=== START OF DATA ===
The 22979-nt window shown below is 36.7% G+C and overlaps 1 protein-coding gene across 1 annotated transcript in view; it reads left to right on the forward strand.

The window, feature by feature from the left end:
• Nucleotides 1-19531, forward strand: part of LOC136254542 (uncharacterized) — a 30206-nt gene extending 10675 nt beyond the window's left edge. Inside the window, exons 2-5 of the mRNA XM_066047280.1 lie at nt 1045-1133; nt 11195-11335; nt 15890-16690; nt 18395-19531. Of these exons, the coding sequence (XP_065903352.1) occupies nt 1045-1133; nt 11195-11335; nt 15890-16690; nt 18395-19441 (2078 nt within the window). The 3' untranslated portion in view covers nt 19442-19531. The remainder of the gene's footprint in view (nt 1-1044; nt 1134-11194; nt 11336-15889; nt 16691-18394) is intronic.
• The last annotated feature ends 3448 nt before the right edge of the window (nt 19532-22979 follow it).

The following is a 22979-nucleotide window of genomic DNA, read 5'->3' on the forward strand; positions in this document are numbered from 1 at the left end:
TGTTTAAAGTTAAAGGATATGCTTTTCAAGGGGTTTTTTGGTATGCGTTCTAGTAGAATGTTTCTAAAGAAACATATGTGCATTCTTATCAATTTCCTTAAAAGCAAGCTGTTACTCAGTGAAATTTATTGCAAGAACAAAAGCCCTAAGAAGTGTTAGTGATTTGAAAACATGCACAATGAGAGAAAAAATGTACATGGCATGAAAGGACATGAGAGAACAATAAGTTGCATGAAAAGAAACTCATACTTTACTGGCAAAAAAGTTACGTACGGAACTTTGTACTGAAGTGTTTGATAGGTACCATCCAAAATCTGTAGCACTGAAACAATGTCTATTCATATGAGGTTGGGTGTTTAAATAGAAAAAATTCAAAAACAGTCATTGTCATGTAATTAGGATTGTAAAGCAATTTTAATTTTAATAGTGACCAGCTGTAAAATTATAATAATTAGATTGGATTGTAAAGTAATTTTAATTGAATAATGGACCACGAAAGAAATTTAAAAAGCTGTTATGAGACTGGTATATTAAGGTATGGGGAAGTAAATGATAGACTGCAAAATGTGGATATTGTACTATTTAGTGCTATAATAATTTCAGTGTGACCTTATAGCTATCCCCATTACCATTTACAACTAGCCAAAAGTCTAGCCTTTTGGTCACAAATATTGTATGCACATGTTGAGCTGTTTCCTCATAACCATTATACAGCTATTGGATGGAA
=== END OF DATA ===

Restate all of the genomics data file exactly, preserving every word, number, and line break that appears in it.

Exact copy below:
The 22979-nt window shown below is 36.7% G+C and overlaps 1 protein-coding gene across 1 annotated transcript in view; it reads left to right on the forward strand.

The window, feature by feature from the left end:
• Nucleotides 1-19531, forward strand: part of LOC136254542 (uncharacterized) — a 30206-nt gene extending 10675 nt beyond the window's left edge. Inside the window, exons 2-5 of the mRNA XM_066047280.1 lie at nt 1045-1133; nt 11195-11335; nt 15890-16690; nt 18395-19531. Of these exons, the coding sequence (XP_065903352.1) occupies nt 1045-1133; nt 11195-11335; nt 15890-16690; nt 18395-19441 (2078 nt within the window). The 3' untranslated portion in view covers nt 19442-19531. The remainder of the gene's footprint in view (nt 1-1044; nt 1134-11194; nt 11336-15889; nt 16691-18394) is intronic.
• The last annotated feature ends 3448 nt before the right edge of the window (nt 19532-22979 follow it).

The following is a 22979-nucleotide window of genomic DNA, read 5'->3' on the forward strand; positions in this document are numbered from 1 at the left end:
TGTTTAAAGTTAAAGGATATGCTTTTCAAGGGGTTTTTTGGTATGCGTTCTAGTAGAATGTTTCTAAAGAAACATATGTGCATTCTTATCAATTTCCTTAAAAGCAAGCTGTTACTCAGTGAAATTTATTGCAAGAACAAAAGCCCTAAGAAGTGTTAGTGATTTGAAAACATGCACAATGAGAGAAAAAATGTACATGGCATGAAAGGACATGAGAGAACAATAAGTTGCATGAAAAGAAACTCATACTTTACTGGCAAAAAAGTTACGTACGGAACTTTGTACTGAAGTGTTTGATAGGTACCATCCAAAATCTGTAGCACTGAAACAATGTCTATTCATATGAGGTTGGGTGTTTAAATAGAAAAAATTCAAAAACAGTCATTGTCATGTAATTAGGATTGTAAAGCAATTTTAATTTTAATAGTGACCAGCTGTAAAATTATAATAATTAGATTGGATTGTAAAGTAATTTTAATTGAATAATGGACCACGAAAGAAATTTAAAAAGCTGTTATGAGACTGGTATATTAAGGTATGGGGAAGTAAATGATAGACTGCAAAATGTGGATATTGTACTATTTAGTGCTATAATAATTTCAGTGTGACCTTATAGCTATCCCCATTACCATTTACAACTAGCCAAAAGTCTAGCCTTTTGGTCACAAATATTGTATGCACATGTTGAGCTGTTTCCTCATAACCATTATACAGCTATTGGATGGAA